By following the current discussions on consciousness in the West one gets to think that the understanding of consciousness is dependent on the understanding of if not brain, physical processes guided by a mechanism and having the capabilities for replicating the phenomenon in vitro with the help of controlled experiments; secondly there is not a consensual definition of the problem, method and the major goals of inquiry itself; and thirdly there is insufficient recognition of the very complexity and subjective nature of the phenomenon. All the three features have jointly contributed towards generating vast literature, dialogues and discussions about a variety of issues relating to consciousness, the primary being empirical research and medical possibilities, especially in the area of ‘abnormalities’.
This paper will look at the importance of
i) recognizing ‘consciousness’ as a complex phenomenon by itself,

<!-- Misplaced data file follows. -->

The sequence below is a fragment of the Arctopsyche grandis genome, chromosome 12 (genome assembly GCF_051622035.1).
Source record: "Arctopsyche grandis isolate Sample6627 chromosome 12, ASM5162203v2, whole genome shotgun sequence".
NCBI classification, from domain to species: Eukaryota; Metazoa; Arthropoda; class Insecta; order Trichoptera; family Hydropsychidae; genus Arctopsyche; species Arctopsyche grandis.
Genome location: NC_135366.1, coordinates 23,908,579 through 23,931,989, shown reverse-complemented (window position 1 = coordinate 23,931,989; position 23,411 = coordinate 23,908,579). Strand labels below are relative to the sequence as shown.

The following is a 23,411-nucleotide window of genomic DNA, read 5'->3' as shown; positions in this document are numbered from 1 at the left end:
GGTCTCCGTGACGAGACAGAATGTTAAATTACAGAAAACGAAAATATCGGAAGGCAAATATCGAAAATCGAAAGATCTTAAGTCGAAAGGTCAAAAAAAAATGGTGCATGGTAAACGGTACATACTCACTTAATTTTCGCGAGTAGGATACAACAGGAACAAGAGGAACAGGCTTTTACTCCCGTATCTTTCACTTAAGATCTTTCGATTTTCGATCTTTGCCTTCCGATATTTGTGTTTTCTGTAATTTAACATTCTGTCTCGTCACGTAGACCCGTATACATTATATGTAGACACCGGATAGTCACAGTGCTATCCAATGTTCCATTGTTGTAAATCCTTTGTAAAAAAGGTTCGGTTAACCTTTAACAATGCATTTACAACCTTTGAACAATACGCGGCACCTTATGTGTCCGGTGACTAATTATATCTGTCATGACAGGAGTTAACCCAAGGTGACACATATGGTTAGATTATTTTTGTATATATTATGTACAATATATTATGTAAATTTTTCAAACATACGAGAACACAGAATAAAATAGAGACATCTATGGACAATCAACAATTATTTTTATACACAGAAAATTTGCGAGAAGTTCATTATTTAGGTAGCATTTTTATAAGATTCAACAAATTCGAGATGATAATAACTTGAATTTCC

ii) understanding of ‘consciousness’ as an understanding of its ontology,
iii) shifting the focus of epistemology to normal and ordinary experiences from abnormal and transcendental experiences,
iv) holistic definition of the problem and method,
v) breaking ‘habitual’ ways of event or object oriented analysis by experience or first person oriented understanding,
vi) the categories of thinking formed by the analyst and his/her world view.
I will be looking at these issues in the context of two different traditions of thinking and experiencing: Indian epistemology (pramana-prameya-prama-prayojana vyaparah) and Indian dramaturgy (natya sastra).